’Cause we are living in a material world
and I am a material girl. — Peter Brown + Robert Rans (writers), performed by Madonna
Madonna’s song Material Girl was one of the defining anthems of my youth, and a song that still seems to fit our culture. The song came to mind as I thought about the tradition of giving gifts on Chanukah and Christmas.
The Traditional Chanukah Gifts
The tradition of gift-giving on Chanukah is relatively new. The original tradition was to give children Chanukah gelt, or money.
This was not about letting children pick out their own gifts. The purpose of giving Chanukah gelt was to give children the opportunity to give money to charity.
Values in Action
The gift of money was a vehicle for teaching children values. In this case, specifically, the value of giving to others. It directly relates to the story of Chanukah, which celebrates a victory of the spiritual over the physical. Unlike many of the enemies the Jews faced in ancient (and modern) times, the ancient Greeks did not seek to kill the Jews. They sought to destroy Jewish values and ideals.
As part of the celebration of the victory, we reinforce these values.
I love this concept so much I am rating it 5-hearts. ❤️❤️❤️❤️❤️
It creates a positive-reinforcing cycle that counters the negative cycle of materialism and greed.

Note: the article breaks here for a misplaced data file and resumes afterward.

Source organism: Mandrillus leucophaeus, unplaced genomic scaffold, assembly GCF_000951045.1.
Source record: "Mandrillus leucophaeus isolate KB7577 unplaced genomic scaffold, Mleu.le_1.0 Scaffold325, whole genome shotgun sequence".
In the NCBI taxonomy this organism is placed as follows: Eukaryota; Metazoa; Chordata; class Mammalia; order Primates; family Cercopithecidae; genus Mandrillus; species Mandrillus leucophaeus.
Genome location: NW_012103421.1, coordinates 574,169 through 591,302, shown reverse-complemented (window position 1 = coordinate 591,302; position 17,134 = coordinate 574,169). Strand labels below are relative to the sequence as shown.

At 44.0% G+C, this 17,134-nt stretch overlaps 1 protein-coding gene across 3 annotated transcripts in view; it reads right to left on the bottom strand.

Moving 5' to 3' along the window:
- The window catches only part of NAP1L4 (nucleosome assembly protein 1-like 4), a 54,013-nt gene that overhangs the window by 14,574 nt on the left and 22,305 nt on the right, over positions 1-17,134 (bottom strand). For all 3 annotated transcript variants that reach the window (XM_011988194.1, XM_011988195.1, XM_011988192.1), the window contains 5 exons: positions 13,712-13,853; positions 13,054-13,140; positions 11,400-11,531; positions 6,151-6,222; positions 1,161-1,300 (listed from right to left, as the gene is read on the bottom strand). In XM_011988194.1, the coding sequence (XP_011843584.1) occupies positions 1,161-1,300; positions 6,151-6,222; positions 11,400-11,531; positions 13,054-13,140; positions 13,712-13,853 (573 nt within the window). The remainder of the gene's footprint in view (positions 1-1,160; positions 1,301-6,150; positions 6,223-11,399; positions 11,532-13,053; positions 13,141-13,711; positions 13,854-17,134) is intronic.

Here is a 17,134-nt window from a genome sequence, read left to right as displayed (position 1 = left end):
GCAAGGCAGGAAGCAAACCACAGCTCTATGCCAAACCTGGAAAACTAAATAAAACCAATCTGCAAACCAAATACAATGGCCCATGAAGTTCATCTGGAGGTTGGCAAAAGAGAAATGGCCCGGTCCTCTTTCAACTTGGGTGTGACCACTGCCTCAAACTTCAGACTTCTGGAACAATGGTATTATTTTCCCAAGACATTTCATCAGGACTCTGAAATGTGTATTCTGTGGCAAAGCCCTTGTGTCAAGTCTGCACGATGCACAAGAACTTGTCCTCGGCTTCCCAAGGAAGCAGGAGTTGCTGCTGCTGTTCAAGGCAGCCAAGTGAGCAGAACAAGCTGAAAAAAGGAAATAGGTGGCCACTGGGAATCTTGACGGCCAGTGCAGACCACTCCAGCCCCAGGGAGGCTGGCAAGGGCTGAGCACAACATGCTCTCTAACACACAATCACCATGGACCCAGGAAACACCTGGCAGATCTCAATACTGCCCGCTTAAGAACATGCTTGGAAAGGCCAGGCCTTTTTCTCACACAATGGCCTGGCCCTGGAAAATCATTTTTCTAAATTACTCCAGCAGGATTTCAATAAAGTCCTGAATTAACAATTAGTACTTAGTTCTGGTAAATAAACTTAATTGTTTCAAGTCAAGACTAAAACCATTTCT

It’s one thing to tell your children about the importance of giving to others. Or to remind them to appreciate their abundance and be grateful for what they have. If giving and gratitude are truly values you want to cultivate, you must put them into action.
For a child of sufficient age, it opens a portal to a conversation about what suffering they see in the world around them. Who do they see that they can help?
Giving Beyond Money
Of course, giving is not restricted to money. Here are three more gifts that serve as vehicles for teaching values, and fit within the theme of illuminating the world.
(1) Your Presence
The greatest gift we can give others is the gift of our presence. To hold space for them, to listen with out judgment, to allow them to share their feelings. One of our core human needs is the need to feel seen, heard, and fully-expressed. This gift never goes out of style.
(2) Service to Others
Beyond teaching kids how to give charity, we can give children the gift of being in service more generally by creating experiences for them to serve others. Even small children can learn the value of offering a smile to a stranger. We can help them experience the good feelings that come from being in service.
(3) Illuminating Worthiness
I have long held a belief that one of the greatest gifts we can give to others is to show them the truth of who they are, and to help them step into their greatness. I know many adults (myself included) who wish they had received this gift as a child.
When we teach children how to give their inner gifts to others, we reinforce for them that they have an inner light and inner gifts worth giving, which elevates their sense of self-worth.
There is nothing more fitting on the festival of lights than to show children their inner light and teach them how to share their light with the world.
These are gifts that give back and give forward.
As a bonus, these gifts are always in stock, can fit in your travel bag, and don’t require you to wait on line anywhere.